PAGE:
@alansykes , do you have the contact information of the place where you stayed? Your photo from there is fantastic.
Here's a wikiloc track:
If I’m not too late, I’ll have a beer please. I don’t know, I miss a couple of days and it takes me half the evening to catch up on the news. Not sure that my foot is ready for that steep ascent. Maybe I’ll join AJGuillaume in his slower group.See you at Bar El Pantano...
Drinks are on me.
Since half of us have gotten distracted by holidays we're not going anywhere in a hurry. Have a seat, Sue!If I’m not too late, I’ll have a beer please.
No worries. Just wait until the virtual Camino magical powers kick in — you'll fly up that hill!Not sure that my foot is ready for that steep ascent. M
Given that we're attracted by the more picturesque trail from Villajoyosa, and looking at the profile of the days to come, the slow walkers won't say no to that suggestion, @Ninja . And it would probably be what we would do in a real life Camino.Should we stay for the weekend?
Sure! In fact, you can do both: enjoy the stupendous view from the Balcón with your feet up, while powering up that hill at the same time. The joy of a virtual Camino is the wrinkles in the space-time continuum that allow us all to be in at least two places at once, if not more.Should we stay for the weekend?
Once again, shamelessly cribbing Alan's notes, first with a QR code which will take you to his Wikilock track (I'm on my phone without the deluxe version of Wikiloc, and so can't figure out how to copy the link).
Relleu to Torremanzanas:
4 or 5 stars. Sunrise from my balcony was spectacular, with the view down to a little castle that was used as a lookout for when corsairs were raiding the coast, and the more modern equivalent, a radar station, higher up.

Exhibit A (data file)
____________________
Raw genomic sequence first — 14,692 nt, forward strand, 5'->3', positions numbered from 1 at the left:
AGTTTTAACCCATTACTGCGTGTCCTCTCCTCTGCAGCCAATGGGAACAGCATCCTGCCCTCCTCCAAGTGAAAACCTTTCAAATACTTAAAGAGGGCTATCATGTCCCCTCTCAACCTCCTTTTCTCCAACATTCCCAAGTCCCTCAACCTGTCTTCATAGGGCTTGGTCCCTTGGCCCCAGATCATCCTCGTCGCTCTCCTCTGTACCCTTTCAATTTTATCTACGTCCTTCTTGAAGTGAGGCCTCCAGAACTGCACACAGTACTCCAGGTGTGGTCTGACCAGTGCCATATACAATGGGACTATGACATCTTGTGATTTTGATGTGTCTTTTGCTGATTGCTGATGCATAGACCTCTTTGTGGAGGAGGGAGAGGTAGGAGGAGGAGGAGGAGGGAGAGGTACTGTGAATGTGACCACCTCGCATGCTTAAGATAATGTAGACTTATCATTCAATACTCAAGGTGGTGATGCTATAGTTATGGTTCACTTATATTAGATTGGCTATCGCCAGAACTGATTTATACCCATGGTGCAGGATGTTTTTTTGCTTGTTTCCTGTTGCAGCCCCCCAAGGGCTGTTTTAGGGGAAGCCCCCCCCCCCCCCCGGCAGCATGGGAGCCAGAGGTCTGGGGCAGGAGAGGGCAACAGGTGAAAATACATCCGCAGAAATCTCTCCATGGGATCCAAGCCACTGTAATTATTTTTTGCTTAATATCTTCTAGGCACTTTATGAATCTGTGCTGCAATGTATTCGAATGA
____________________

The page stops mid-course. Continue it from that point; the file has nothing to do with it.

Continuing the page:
The bar near my casa rural was open from 6.30 - it may be the only bar open in winter. It also seemed to be the only one in the village not offering "English breakfast", so I assume in summer the place must be full of tourists.
Just out of the village takes you down into the gorge of the Amadoiro. Almost dry at the moment, but according to the barman last night, after spring and autumn storms it can be a raging torrent.
Then there is a continuous, mostly relatively gentle, climb for the next 11km, with fabulous views at every turn, as Puig Cardena recedes into the distance, the hazy flat of the coast to the south, and with the neat terraces reaching up to the sky on every side. After 8km some pillock has painted over the arrows, but once you see the shade of paint used, it's relatively easy to spot where they were, or just follow a wikiloc. The isolation is total, and it was easy to believe that some of the remoter valleys up here apparently stayed muslim for a generation or two after the fall of Granada, rather like the Alpujarras.
Once over the top, the descent towards Torremanzanas, mostly through fruit trees and olive groves, is less spectacular until the first sight of the 12th century almohad Torre Alta dominating the village. Lunch was still being served at gone 4pm when I arrived (I do like southern habits - one Galician restaurant I went to recently had shut its kitchen by about 2.30) and was another treat, with pomegranite seeds and almost raw fresh tuna in the salad, and olive oil from the local co-op. The albergue (donativo) is above the medical centre, 3 bedrooms, a nice sitting room and well equipped kitchen. According to the register, I was the 4th person to stay in it this year, a record for me. Luckily the friendly hospitalera lives opposite and I don't think is often away. The register quotes the hospital archives of Villajoyosa which report, for example, that a Neapolitan pilgrim on his way to Santiago had a fever and was given a chicken and some money in 1740, so this has been a genuine Jacobeo pilgrim route for centuries.
After 8km some pillock has painted over the arrows, but once you see the shade of paint used, it's relatively easy to spot where they were, or just follow a wikiloc.
The surroundings of the village are also pretty interesting. We can hike to some interesting points and, walking through the beautiful nature, we’ll find a lot of constructions that have a great historical meaning for the area.